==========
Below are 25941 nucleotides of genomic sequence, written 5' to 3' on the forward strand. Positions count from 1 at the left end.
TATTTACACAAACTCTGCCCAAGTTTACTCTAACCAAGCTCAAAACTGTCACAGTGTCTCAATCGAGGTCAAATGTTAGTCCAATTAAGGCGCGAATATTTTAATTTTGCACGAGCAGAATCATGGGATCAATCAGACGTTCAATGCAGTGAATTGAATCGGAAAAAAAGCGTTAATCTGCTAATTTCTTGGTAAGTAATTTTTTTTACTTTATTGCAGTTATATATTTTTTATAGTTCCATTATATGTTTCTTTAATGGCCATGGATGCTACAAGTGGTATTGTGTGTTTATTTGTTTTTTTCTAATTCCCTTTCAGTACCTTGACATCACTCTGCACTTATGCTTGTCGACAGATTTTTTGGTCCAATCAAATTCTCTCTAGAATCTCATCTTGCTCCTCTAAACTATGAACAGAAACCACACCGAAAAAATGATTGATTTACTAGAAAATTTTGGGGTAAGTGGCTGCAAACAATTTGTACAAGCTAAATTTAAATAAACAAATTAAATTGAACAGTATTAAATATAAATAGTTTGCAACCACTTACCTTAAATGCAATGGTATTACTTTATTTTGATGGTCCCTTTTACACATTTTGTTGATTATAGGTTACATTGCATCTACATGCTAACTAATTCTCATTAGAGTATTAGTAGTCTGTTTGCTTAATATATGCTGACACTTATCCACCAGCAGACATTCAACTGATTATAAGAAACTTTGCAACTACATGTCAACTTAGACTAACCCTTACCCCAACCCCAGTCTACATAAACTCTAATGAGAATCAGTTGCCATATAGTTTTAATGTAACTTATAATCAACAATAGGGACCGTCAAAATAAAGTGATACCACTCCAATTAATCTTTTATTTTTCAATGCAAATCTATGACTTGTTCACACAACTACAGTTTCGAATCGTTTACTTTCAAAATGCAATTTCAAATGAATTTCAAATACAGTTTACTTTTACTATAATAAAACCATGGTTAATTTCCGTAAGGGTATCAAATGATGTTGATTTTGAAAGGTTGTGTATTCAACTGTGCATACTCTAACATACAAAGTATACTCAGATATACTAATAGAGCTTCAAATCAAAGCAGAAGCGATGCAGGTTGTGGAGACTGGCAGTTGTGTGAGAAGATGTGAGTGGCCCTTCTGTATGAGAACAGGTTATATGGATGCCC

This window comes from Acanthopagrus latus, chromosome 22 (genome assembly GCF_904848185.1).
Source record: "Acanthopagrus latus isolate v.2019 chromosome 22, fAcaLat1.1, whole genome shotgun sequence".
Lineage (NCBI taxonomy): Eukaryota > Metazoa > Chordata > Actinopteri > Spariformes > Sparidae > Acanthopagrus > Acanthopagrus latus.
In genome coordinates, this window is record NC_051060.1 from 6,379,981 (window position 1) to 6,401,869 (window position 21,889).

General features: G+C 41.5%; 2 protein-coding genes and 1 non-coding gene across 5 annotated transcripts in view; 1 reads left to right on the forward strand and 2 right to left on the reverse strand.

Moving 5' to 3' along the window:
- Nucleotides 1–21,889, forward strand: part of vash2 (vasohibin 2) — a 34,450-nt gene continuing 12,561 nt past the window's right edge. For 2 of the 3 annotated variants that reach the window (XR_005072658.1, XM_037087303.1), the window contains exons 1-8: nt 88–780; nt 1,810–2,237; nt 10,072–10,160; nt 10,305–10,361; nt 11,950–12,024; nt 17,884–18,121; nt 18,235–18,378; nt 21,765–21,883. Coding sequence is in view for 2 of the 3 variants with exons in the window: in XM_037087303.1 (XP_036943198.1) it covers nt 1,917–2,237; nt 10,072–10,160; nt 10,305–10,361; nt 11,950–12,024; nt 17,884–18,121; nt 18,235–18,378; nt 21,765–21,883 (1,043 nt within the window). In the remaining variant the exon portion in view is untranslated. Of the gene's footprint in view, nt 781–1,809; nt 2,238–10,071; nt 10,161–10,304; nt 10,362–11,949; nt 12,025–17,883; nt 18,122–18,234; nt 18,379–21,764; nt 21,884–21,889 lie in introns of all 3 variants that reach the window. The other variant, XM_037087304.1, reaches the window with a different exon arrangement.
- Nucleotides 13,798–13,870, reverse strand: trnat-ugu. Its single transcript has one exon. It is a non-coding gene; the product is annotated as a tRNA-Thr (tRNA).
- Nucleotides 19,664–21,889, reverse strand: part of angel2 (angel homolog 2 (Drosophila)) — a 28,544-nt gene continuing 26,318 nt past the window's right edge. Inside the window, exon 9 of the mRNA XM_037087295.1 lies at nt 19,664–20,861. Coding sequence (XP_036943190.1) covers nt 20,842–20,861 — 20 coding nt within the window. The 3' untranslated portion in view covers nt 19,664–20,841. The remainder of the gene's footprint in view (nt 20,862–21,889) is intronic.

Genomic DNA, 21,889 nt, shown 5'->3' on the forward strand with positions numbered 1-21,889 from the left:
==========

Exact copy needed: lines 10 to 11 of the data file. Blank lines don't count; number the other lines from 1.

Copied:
- Nucleotides 13,798–13,870, reverse strand: trnat-ugu. Its single transcript has one exon. It is a non-coding gene; the product is annotated as a tRNA-Thr (tRNA).
- Nucleotides 19,664–21,889, reverse strand: part of angel2 (angel homolog 2 (Drosophila)) — a 28,544-nt gene continuing 26,318 nt past the window's right edge. Inside the window, exon 9 of the mRNA XM_037087295.1 lies at nt 19,664–20,861. Coding sequence (XP_036943190.1) covers nt 20,842–20,861 — 20 coding nt within the window. The 3' untranslated portion in view covers nt 19,664–20,841. The remainder of the gene's footprint in view (nt 20,862–21,889) is intronic.